In my last post on big data, I lamented the looming threat big data is posing on our dominion over the world, and suggested that something be done to reassured our mastery position.
The trouble is, in a post-humanistic world, it is absurdly out of fashion to think that we are the only intelligent species on the planet that can single-handedly shape its future. The celebration of technology also ushers us into an era of post-human ideas, threatening our long-held beliefs of human nature – autonomous, rational, capable of free will – which unified in our being as the apex of existence. Post-human requires fluidity not only in human identity but physicality, turning the ultimate fantasies of sci-fi fictions into reality: artificial intelligence, bionic replacement, uploaded consciousness, cyborgs and all their cousins. But a closer look will reveal that by assuming a ‘shared sovereignty’ between human and technology, we are assuming a concession of power to our products.
In deed, our love-hate relationship with technology is far more complicated than we think. We invented a game of playing god, and then we created creatures that overtake our power of creation and instead, generated another reality in which our existence is at their mercy. Much like God is a back-creation of human imagination. Our theology dictates what God’s properties are, how he manifests himself, his biographical details (at least partially), and also to a large extent, his scope of power. We decide what he can do and cannot do – at times of weakness we acknowledges his omnipotence, but most of the time, our power is all that there is to keep this world running. Particularly relevant to our present topic is how we, as rational beings capable of commanding the most basic logical reasoning, approach the topic of god throughout the history of man by assessing how well our propositional arguments match the outstanding problems regarding our creator, and adjusting according to it.
But this analogy of god-man transgression has its limitations in explaining man-tech symbiosis, or ‘transhumanism’. Part of the problem is the difficulty to predict our destination by simply studying how we have treated God. (a Big data approach will find it difficult, too, as analysts will be dealing with two highly asymmetrical sets of data) Inasmuch as we would like to believe in the absoluteness of him, we know his ‘identities’ change across time and space. It requires a leap of faith to logically resolve all this differences in order to come to an ontologically true God, but this act would hugely upset the likes of Richard Dawkins, who, a faithful follower of Darwinism, keeps a categorical distinction between homo sapien and other primates despite his satirical claim that ‘Apes have souls too’ – to which The Telegraph famously adds the words ‘says primate’.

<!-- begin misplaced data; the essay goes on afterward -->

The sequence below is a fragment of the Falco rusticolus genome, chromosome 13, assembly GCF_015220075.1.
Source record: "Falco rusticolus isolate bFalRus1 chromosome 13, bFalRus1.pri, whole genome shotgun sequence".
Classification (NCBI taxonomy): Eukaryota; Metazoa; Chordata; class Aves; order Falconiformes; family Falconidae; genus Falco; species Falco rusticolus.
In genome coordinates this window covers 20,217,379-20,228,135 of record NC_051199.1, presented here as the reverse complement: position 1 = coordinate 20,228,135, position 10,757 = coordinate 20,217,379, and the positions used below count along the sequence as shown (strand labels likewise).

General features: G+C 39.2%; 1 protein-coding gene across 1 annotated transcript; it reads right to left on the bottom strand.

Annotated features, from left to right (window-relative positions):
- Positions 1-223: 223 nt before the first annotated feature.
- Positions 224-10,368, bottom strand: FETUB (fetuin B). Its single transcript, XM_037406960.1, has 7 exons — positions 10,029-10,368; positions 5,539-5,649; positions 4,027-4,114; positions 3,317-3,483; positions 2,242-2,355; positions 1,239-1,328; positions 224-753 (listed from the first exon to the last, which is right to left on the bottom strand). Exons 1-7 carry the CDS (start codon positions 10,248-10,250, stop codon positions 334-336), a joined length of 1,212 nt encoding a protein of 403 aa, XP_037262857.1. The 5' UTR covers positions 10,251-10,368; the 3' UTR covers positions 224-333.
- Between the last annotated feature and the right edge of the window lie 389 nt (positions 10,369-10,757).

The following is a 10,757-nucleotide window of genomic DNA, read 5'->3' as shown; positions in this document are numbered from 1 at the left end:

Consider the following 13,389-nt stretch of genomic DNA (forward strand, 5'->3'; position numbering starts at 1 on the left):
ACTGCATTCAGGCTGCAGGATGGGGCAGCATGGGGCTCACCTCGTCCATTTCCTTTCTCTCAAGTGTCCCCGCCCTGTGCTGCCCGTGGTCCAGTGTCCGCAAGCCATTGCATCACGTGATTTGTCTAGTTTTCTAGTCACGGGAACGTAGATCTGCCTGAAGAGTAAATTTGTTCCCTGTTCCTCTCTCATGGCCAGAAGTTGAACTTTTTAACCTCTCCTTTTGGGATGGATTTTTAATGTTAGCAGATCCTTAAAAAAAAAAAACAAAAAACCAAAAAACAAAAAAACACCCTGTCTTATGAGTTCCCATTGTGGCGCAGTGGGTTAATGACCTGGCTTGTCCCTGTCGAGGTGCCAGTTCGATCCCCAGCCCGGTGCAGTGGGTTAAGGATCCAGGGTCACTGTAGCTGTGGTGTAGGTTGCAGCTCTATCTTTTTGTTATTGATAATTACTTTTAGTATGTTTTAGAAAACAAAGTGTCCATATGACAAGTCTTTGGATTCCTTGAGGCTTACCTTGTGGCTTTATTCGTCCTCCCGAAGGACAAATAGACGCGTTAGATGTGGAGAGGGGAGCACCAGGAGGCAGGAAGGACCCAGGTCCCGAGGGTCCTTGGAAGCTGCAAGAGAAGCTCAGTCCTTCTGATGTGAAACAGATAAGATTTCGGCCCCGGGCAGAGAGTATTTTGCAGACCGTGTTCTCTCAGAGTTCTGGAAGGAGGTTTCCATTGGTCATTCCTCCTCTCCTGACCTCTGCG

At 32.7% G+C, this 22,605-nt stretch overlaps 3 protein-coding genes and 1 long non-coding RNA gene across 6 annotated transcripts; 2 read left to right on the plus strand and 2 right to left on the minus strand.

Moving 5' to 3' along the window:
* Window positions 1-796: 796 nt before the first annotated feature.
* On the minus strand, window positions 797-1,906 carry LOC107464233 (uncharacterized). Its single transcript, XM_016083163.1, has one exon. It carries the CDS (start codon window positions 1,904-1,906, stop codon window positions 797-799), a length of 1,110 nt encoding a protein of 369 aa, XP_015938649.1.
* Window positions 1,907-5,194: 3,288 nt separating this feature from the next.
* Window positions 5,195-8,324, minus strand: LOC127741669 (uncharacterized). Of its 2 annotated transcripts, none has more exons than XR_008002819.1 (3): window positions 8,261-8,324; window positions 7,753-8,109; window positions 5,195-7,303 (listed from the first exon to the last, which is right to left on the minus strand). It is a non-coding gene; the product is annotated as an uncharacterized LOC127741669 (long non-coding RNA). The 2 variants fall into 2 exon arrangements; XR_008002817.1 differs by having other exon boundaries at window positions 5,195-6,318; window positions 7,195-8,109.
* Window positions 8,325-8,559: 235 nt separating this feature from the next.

Dawkins, of course, have no trouble with human’s ontological truth in relation with other animals. But does he believe in subjectivity and identity? Does he acknowledge the agency of individuals? From the cracks of his poorly masked human supremacism we can smell his strong belief of human ‘identity’.
For years anthropologists, philosophers, psychologists, sociologists and literary critics have been debating what constitute identities. The classic answer – a quasi-scientific one coming from psychological studies (itself a quasi-scientific subject) – says that it is the ability to form a coherent cognitive affirmation of self in relation to the environs. In cognitive psychology, the term ‘identity’ refers to the capacity for self-reflection and the awareness of self. And what constitutes self? Here we come to the tricky dualism of body and soul, which in modern times has undergone doubts, disintegration, deconstruction or destruction over and over again, yet never cease to be the chief paradigm for such operations.
Now, here is where the analogy fails to work: humans may have assumed the role of God in many instances since the Enlightenment, but we never assumed that there is, or can be, a mingling of god and human identities, simply because God cannot form an identity of his own as he has no body. Unless we grant him the use of the totality of physical objects in the world to be the extension of his soul, in which case we become part of God’s object of self-awareness, and thus constitute his identity. So either we are God or there is no God.